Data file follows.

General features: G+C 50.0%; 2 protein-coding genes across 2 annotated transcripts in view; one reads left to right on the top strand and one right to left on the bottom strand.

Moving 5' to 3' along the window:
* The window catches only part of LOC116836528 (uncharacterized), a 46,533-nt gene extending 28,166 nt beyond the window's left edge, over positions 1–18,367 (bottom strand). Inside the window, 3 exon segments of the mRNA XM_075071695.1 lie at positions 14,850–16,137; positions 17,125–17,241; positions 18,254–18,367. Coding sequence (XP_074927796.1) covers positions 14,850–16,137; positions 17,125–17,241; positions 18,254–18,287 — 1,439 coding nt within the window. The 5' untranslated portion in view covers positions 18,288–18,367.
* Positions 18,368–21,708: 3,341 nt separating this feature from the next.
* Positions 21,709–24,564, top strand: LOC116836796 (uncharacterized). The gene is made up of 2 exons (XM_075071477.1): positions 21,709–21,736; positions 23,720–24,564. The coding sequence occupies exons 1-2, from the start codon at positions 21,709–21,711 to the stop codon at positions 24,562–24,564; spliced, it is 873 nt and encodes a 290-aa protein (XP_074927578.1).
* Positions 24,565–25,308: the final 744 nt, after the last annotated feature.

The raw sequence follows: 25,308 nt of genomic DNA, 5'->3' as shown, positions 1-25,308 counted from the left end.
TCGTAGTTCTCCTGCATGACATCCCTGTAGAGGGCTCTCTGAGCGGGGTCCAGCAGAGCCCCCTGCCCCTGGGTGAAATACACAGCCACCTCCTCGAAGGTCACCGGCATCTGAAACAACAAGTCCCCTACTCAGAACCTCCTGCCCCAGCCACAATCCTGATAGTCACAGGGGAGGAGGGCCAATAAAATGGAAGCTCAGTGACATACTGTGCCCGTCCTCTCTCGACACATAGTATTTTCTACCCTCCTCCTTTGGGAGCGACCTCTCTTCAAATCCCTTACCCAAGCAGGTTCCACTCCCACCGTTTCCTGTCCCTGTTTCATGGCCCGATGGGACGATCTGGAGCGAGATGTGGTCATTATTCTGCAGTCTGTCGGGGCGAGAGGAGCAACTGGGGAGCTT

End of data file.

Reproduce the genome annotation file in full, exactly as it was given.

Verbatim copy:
General features: G+C 50.0%; 2 protein-coding genes across 2 annotated transcripts in view; one reads left to right on the top strand and one right to left on the bottom strand.

Moving 5' to 3' along the window:
* The window catches only part of LOC116836528 (uncharacterized), a 46,533-nt gene extending 28,166 nt beyond the window's left edge, over positions 1–18,367 (bottom strand). Inside the window, 3 exon segments of the mRNA XM_075071695.1 lie at positions 14,850–16,137; positions 17,125–17,241; positions 18,254–18,367. Coding sequence (XP_074927796.1) covers positions 14,850–16,137; positions 17,125–17,241; positions 18,254–18,287 — 1,439 coding nt within the window. The 5' untranslated portion in view covers positions 18,288–18,367.
* Positions 18,368–21,708: 3,341 nt separating this feature from the next.
* Positions 21,709–24,564, top strand: LOC116836796 (uncharacterized). The gene is made up of 2 exons (XM_075071477.1): positions 21,709–21,736; positions 23,720–24,564. The coding sequence occupies exons 1-2, from the start codon at positions 21,709–21,711 to the stop codon at positions 24,562–24,564; spliced, it is 873 nt and encodes a 290-aa protein (XP_074927578.1).
* Positions 24,565–25,308: the final 744 nt, after the last annotated feature.

The raw sequence follows: 25,308 nt of genomic DNA, 5'->3' as shown, positions 1-25,308 counted from the left end.
TCGTAGTTCTCCTGCATGACATCCCTGTAGAGGGCTCTCTGAGCGGGGTCCAGCAGAGCCCCCTGCCCCTGGGTGAAATACACAGCCACCTCCTCGAAGGTCACCGGCATCTGAAACAACAAGTCCCCTACTCAGAACCTCCTGCCCCAGCCACAATCCTGATAGTCACAGGGGAGGAGGGCCAATAAAATGGAAGCTCAGTGACATACTGTGCCCGTCCTCTCTCGACACATAGTATTTTCTACCCTCCTCCTTTGGGAGCGACCTCTCTTCAAATCCCTTACCCAAGCAGGTTCCACTCCCACCGTTTCCTGTCCCTGTTTCATGGCCCGATGGGACGATCTGGAGCGAGATGTGGTCATTATTCTGCAGTCTGTCGGGGCGAGAGGAGCAACTGGGGAGCTT